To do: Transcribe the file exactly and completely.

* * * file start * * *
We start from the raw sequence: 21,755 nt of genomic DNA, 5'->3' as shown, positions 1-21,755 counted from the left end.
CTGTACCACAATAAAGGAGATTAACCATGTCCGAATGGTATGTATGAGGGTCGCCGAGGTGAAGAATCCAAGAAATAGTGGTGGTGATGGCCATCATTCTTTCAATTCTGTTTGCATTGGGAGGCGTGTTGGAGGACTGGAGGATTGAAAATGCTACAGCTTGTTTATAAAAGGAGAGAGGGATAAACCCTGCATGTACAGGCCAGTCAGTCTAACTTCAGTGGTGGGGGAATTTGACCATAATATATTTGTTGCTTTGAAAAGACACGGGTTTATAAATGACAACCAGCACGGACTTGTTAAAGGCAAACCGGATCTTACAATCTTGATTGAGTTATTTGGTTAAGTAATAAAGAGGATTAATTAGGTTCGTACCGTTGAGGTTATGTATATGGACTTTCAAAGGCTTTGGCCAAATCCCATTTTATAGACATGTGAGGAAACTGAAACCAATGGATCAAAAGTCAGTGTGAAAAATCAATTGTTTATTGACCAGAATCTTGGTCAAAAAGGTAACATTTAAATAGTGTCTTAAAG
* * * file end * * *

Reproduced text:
We start from the raw sequence: 21,755 nt of genomic DNA, 5'->3' as shown, positions 1-21,755 counted from the left end.
CTGTACCACAATAAAGGAGATTAACCATGTCCGAATGGTATGTATGAGGGTCGCCGAGGTGAAGAATCCAAGAAATAGTGGTGGTGATGGCCATCATTCTTTCAATTCTGTTTGCATTGGGAGGCGTGTTGGAGGACTGGAGGATTGAAAATGCTACAGCTTGTTTATAAAAGGAGAGAGGGATAAACCCTGCATGTACAGGCCAGTCAGTCTAACTTCAGTGGTGGGGGAATTTGACCATAATATATTTGTTGCTTTGAAAAGACACGGGTTTATAAATGACAACCAGCACGGACTTGTTAAAGGCAAACCGGATCTTACAATCTTGATTGAGTTATTTGGTTAAGTAATAAAGAGGATTAATTAGGTTCGTACCGTTGAGGTTATGTATATGGACTTTCAAAGGCTTTGGCCAAATCCCATTTTATAGACATGTGAGGAAACTGAAACCAATGGATCAAAAGTCAGTGTGAAAAATCAATTGTTTATTGACCAGAATCTTGGTCAAAAAGGTAACATTTAAATAGTGTCTTAAAG